95 AVE. NW

163 ST. NW

EDMONTON

ANTHONY HENDAY DR. NW

87 AVE. NW

W. Edmonton

Mall

WHITEMUD DR. NW

2

Callingwood

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North

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Edmonton

Country

Club

216

0

850

METRES

THE GLOBE AND MAIL, SOURCE: elections alberta;

tilezen; openstreetmap

riding 36 EDMONTON-McCLUNG

95 AVE. NW

163 ST. NW

EDMONTON

ANTHONY HENDAY DR. NW

87 AVE. NW

W. Edmonton

Mall

WHITEMUD DR. NW

2

Callingwood

Park

North

Saskatchewan

River

CALLINGWOOD RD. NW.

Edmonton

Country

Club

216

0

850

METRES

THE GLOBE AND MAIL, SOURCE: elections alberta;

tilezen; openstreetmap

riding 36 EDMONTON-McCLUNG

95 AVE. NW

163 ST. NW

W. Edmonton

Mall

87 AVE. NW

EDMONTON

ANTHONY HENDAY DR. NW

WHITEMUD DR. NW

2

Callingwood

Park

North

Saskatchewan

River

CALLINGWOOD RD. NW.

Edmonton

Country

Club

216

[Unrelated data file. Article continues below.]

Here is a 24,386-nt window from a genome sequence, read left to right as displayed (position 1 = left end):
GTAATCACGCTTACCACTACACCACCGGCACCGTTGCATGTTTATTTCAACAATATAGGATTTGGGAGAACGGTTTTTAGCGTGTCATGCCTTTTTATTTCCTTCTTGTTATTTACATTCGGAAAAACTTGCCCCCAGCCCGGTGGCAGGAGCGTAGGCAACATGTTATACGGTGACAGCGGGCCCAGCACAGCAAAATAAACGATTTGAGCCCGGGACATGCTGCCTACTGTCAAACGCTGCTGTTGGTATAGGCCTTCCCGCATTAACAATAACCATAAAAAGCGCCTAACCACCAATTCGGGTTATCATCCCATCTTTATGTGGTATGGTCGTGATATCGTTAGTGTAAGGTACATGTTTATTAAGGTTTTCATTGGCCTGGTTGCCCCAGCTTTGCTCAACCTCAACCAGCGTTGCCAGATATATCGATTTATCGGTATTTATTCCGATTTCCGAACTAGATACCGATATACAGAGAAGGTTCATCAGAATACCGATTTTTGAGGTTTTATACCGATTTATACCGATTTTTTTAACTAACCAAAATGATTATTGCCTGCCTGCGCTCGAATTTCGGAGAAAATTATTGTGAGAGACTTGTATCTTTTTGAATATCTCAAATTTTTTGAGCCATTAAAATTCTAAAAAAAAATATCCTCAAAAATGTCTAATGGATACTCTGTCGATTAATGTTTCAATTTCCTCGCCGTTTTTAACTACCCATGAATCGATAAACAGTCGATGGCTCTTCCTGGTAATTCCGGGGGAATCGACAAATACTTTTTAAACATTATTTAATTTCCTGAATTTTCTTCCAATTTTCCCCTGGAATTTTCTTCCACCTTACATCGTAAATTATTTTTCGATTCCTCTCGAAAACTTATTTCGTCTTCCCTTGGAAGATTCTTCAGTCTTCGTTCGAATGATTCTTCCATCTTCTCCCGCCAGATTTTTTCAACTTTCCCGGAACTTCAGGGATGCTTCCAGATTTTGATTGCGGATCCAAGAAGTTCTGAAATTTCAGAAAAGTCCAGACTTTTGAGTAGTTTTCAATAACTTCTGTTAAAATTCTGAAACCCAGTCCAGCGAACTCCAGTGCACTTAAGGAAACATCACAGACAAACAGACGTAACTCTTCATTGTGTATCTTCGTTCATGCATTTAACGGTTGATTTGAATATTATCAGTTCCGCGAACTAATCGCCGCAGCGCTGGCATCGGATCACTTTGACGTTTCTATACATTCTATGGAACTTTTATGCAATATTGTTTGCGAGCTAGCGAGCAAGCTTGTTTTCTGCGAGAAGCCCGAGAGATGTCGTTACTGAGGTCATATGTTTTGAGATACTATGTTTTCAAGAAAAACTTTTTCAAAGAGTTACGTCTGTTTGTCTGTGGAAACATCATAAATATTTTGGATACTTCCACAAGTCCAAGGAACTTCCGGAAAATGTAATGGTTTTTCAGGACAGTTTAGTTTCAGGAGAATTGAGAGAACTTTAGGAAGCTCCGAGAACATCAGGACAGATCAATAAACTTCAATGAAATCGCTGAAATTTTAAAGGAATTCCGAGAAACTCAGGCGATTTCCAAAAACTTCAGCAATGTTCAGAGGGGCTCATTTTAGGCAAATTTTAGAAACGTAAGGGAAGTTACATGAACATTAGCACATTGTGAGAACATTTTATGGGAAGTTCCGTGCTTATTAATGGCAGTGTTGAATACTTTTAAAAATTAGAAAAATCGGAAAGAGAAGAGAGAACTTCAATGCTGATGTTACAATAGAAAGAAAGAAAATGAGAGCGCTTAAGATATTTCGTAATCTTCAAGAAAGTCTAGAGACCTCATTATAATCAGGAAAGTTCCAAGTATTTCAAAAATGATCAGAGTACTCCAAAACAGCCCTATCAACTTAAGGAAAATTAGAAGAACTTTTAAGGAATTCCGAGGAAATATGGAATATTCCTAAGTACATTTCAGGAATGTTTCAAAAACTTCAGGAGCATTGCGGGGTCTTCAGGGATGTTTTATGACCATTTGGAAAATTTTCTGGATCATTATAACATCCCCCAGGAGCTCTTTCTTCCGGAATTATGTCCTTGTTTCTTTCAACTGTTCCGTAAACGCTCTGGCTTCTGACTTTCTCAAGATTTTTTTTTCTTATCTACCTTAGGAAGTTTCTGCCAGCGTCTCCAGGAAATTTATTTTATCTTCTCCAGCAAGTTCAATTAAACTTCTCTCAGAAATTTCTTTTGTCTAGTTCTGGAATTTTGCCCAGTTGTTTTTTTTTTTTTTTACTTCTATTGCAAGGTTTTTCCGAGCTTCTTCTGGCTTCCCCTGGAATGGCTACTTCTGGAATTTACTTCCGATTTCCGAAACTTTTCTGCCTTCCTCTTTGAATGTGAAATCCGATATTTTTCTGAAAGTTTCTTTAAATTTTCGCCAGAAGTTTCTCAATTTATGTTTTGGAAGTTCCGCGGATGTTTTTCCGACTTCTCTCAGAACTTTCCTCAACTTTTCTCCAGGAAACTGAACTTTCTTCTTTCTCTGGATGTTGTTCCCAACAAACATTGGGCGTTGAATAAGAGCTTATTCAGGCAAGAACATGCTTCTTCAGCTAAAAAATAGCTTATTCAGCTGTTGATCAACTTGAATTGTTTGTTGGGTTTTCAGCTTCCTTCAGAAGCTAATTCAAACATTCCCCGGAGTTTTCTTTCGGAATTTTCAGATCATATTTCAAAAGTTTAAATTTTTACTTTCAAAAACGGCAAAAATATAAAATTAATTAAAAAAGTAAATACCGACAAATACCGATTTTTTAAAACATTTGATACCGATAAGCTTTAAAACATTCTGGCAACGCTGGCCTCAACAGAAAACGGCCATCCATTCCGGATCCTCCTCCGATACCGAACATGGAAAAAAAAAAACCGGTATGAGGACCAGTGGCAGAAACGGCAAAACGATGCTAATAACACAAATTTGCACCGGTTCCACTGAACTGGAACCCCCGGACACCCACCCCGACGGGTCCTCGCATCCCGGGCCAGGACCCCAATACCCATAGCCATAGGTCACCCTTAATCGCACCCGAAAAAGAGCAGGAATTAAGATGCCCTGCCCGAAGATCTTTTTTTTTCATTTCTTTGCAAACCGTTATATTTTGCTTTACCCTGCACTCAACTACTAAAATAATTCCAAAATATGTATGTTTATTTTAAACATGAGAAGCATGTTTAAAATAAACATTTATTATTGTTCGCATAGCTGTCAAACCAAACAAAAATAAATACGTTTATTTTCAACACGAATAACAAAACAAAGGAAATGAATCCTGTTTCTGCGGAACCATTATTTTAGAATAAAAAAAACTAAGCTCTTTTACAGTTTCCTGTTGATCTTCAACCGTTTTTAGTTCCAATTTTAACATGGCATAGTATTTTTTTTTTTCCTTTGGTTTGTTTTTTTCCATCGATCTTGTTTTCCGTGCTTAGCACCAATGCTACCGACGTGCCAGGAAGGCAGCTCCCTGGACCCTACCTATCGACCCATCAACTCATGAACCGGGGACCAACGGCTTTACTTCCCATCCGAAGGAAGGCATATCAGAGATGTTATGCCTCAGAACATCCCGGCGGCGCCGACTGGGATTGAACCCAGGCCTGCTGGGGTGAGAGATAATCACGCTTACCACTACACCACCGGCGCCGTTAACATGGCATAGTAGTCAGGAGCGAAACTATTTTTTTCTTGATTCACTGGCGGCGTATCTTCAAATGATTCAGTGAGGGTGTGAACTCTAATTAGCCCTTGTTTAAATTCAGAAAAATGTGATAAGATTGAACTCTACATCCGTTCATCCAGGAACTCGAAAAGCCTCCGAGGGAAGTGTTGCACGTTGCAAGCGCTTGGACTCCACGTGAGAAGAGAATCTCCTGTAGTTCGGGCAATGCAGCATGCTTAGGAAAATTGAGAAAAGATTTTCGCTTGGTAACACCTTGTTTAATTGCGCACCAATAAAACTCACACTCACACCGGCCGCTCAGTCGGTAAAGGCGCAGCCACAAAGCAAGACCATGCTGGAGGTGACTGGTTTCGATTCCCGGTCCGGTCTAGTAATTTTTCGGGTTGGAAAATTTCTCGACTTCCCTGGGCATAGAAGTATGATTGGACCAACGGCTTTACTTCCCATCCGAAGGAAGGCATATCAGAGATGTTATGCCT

0

850

METRES

THE GLOBE AND MAIL, SOURCE: elections alberta; tilezen; openstreetmap

“Diverse is the word,” said the NDP incumbent, Mr. Dach, who sold real estate in the area for 30 years before being elected MLA in 2015. He noted that about 20 per cent of the people in the riding live below the poverty line. And while this economically and socially diverse environment is one where Mr. Mandel and the Alberta Party hope to find footing, Mr. Dach says he’s been hearing little about third parties on the doorstep, and that the people he’s speaking to during his eight-hour door-knocking stints are seeing the April 16 election as “a two-horse race” between possible premiers.